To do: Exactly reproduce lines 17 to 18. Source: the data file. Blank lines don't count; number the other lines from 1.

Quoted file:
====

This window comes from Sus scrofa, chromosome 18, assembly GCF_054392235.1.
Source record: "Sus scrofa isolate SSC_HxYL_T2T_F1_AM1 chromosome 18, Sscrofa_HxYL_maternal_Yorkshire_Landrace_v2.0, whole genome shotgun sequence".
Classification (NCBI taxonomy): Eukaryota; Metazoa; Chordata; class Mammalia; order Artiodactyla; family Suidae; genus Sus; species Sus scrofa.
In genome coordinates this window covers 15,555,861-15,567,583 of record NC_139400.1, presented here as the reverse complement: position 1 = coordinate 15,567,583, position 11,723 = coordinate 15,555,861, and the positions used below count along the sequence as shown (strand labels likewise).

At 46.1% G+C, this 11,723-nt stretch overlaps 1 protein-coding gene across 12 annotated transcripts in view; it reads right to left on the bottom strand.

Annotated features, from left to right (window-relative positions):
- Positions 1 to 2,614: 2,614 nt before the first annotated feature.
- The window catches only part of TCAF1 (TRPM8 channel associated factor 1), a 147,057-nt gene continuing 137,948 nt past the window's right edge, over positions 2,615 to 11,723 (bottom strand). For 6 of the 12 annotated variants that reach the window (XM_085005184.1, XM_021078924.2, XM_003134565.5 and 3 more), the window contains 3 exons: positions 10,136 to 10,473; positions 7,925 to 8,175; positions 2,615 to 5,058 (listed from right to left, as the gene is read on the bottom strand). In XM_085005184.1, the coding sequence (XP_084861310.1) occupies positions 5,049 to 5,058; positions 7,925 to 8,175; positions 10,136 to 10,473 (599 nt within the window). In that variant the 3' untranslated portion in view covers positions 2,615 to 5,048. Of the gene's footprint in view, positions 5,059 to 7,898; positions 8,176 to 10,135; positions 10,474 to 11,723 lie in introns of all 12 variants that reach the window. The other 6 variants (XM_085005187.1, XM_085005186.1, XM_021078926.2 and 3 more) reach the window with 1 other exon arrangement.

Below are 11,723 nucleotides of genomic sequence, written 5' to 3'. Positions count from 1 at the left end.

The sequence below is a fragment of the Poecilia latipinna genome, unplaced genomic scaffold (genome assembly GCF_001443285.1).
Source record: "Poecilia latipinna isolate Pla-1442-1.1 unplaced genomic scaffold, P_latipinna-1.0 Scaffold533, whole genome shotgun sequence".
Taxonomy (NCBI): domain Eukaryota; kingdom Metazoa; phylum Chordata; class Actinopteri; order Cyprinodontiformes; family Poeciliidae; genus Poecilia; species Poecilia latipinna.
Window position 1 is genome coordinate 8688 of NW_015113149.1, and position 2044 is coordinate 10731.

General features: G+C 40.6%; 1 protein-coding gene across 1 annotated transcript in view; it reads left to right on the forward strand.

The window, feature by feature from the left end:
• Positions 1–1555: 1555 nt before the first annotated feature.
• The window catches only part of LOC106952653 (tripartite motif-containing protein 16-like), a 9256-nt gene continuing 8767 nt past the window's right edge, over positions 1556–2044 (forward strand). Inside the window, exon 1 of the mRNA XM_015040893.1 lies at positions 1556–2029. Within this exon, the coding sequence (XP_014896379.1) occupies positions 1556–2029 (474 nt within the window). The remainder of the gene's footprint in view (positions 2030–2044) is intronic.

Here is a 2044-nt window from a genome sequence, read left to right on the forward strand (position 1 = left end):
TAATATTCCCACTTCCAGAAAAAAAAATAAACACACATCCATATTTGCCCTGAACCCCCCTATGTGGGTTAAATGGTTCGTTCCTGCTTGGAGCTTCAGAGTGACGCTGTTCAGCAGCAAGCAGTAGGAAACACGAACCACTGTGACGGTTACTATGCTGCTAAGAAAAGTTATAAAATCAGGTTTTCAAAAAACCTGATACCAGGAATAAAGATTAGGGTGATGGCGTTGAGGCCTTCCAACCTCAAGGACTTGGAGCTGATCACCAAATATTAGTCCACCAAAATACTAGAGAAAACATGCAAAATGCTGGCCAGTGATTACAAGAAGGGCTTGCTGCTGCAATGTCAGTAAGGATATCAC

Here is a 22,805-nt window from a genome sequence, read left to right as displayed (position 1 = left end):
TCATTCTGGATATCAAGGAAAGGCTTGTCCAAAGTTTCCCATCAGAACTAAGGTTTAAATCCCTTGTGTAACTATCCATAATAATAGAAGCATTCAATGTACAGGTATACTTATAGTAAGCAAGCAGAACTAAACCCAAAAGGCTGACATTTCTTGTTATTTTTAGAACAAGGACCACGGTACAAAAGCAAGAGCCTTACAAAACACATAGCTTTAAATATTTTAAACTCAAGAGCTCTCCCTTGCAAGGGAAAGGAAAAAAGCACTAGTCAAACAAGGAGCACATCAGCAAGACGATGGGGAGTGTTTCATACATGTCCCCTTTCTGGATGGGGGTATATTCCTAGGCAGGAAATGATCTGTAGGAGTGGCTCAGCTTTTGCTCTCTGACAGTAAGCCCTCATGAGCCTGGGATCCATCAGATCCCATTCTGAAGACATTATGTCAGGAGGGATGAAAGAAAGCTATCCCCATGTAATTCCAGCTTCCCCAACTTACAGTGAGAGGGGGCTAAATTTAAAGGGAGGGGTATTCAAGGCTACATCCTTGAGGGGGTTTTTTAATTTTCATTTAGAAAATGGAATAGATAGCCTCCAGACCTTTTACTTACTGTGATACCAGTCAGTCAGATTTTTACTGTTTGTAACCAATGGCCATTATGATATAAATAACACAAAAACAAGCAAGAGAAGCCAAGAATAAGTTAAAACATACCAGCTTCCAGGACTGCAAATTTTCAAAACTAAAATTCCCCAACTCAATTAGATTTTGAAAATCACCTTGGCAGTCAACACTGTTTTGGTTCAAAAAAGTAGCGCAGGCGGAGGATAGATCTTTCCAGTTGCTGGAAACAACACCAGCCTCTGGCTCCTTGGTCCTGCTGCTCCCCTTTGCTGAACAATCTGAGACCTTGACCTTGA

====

• The window catches only part of LOC106952653 (tripartite motif-containing protein 16-like), a 9256-nt gene continuing 8767 nt past the window's right edge, over positions 1556–2044 (forward strand). Inside the window, exon 1 of the mRNA XM_015040893.1 lies at positions 1556–2029. Within this exon, the coding sequence (XP_014896379.1) occupies positions 1556–2029 (474 nt within the window). The remainder of the gene's footprint in view (positions 2030–2044) is intronic.

Here is a 2044-nt window from a genome sequence, read left to right on the forward strand (position 1 = left end):